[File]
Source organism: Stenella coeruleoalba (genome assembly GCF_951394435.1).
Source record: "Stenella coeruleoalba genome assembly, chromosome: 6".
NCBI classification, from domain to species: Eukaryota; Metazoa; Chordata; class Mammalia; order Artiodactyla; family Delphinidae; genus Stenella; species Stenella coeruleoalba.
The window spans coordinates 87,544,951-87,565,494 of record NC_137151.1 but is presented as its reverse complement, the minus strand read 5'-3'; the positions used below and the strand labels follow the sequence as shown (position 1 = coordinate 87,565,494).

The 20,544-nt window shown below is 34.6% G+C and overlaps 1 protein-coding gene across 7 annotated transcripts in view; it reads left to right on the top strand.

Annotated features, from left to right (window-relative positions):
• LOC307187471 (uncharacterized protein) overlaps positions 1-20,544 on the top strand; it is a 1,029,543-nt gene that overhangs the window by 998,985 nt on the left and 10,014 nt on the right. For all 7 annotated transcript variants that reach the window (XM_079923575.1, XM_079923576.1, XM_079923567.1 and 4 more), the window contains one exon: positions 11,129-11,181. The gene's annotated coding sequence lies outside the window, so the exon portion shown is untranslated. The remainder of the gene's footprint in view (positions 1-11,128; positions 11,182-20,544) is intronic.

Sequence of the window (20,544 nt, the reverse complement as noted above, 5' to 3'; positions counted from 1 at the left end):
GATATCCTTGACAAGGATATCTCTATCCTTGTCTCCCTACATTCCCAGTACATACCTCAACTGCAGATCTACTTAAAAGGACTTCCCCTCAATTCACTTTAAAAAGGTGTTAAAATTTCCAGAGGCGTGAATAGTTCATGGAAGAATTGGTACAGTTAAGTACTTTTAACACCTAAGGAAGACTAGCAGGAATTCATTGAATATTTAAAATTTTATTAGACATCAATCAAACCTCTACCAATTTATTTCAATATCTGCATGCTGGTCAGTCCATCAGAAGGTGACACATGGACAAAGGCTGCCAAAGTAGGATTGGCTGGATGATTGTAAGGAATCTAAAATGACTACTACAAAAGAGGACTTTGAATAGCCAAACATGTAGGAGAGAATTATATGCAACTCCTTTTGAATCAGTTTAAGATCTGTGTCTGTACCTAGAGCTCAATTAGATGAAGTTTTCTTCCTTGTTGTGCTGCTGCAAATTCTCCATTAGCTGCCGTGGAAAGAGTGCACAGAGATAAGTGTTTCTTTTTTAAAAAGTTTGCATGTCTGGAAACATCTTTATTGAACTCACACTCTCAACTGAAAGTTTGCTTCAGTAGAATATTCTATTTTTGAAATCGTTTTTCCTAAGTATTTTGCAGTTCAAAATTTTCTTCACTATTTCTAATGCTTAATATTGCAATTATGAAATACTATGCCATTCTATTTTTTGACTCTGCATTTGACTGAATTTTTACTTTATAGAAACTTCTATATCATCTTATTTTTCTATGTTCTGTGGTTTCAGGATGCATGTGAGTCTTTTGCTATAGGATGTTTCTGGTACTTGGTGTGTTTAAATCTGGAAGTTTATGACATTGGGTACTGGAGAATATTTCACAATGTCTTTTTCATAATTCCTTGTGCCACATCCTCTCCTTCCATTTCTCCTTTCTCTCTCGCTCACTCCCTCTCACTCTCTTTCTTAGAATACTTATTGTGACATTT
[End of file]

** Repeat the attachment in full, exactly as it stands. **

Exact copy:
Source organism: Stenella coeruleoalba (genome assembly GCF_951394435.1).
Source record: "Stenella coeruleoalba genome assembly, chromosome: 6".
NCBI classification, from domain to species: Eukaryota; Metazoa; Chordata; class Mammalia; order Artiodactyla; family Delphinidae; genus Stenella; species Stenella coeruleoalba.
The window spans coordinates 87,544,951-87,565,494 of record NC_137151.1 but is presented as its reverse complement, the minus strand read 5'-3'; the positions used below and the strand labels follow the sequence as shown (position 1 = coordinate 87,565,494).

The 20,544-nt window shown below is 34.6% G+C and overlaps 1 protein-coding gene across 7 annotated transcripts in view; it reads left to right on the top strand.

Annotated features, from left to right (window-relative positions):
• LOC307187471 (uncharacterized protein) overlaps positions 1-20,544 on the top strand; it is a 1,029,543-nt gene that overhangs the window by 998,985 nt on the left and 10,014 nt on the right. For all 7 annotated transcript variants that reach the window (XM_079923575.1, XM_079923576.1, XM_079923567.1 and 4 more), the window contains one exon: positions 11,129-11,181. The gene's annotated coding sequence lies outside the window, so the exon portion shown is untranslated. The remainder of the gene's footprint in view (positions 1-11,128; positions 11,182-20,544) is intronic.

Sequence of the window (20,544 nt, the reverse complement as noted above, 5' to 3'; positions counted from 1 at the left end):
GATATCCTTGACAAGGATATCTCTATCCTTGTCTCCCTACATTCCCAGTACATACCTCAACTGCAGATCTACTTAAAAGGACTTCCCCTCAATTCACTTTAAAAAGGTGTTAAAATTTCCAGAGGCGTGAATAGTTCATGGAAGAATTGGTACAGTTAAGTACTTTTAACACCTAAGGAAGACTAGCAGGAATTCATTGAATATTTAAAATTTTATTAGACATCAATCAAACCTCTACCAATTTATTTCAATATCTGCATGCTGGTCAGTCCATCAGAAGGTGACACATGGACAAAGGCTGCCAAAGTAGGATTGGCTGGATGATTGTAAGGAATCTAAAATGACTACTACAAAAGAGGACTTTGAATAGCCAAACATGTAGGAGAGAATTATATGCAACTCCTTTTGAATCAGTTTAAGATCTGTGTCTGTACCTAGAGCTCAATTAGATGAAGTTTTCTTCCTTGTTGTGCTGCTGCAAATTCTCCATTAGCTGCCGTGGAAAGAGTGCACAGAGATAAGTGTTTCTTTTTTAAAAAGTTTGCATGTCTGGAAACATCTTTATTGAACTCACACTCTCAACTGAAAGTTTGCTTCAGTAGAATATTCTATTTTTGAAATCGTTTTTCCTAAGTATTTTGCAGTTCAAAATTTTCTTCACTATTTCTAATGCTTAATATTGCAATTATGAAATACTATGCCATTCTATTTTTTGACTCTGCATTTGACTGAATTTTTACTTTATAGAAACTTCTATATCATCTTATTTTTCTATGTTCTGTGGTTTCAGGATGCATGTGAGTCTTTTGCTATAGGATGTTTCTGGTACTTGGTGTGTTTAAATCTGGAAGTTTATGACATTGGGTACTGGAGAATATTTCACAATGTCTTTTTCATAATTCCTTGTGCCACATCCTCTCCTTCCATTTCTCCTTTCTCTCTCGCTCACTCCCTCTCACTCTCTTTCTTAGAATACTTATTGTGACATTT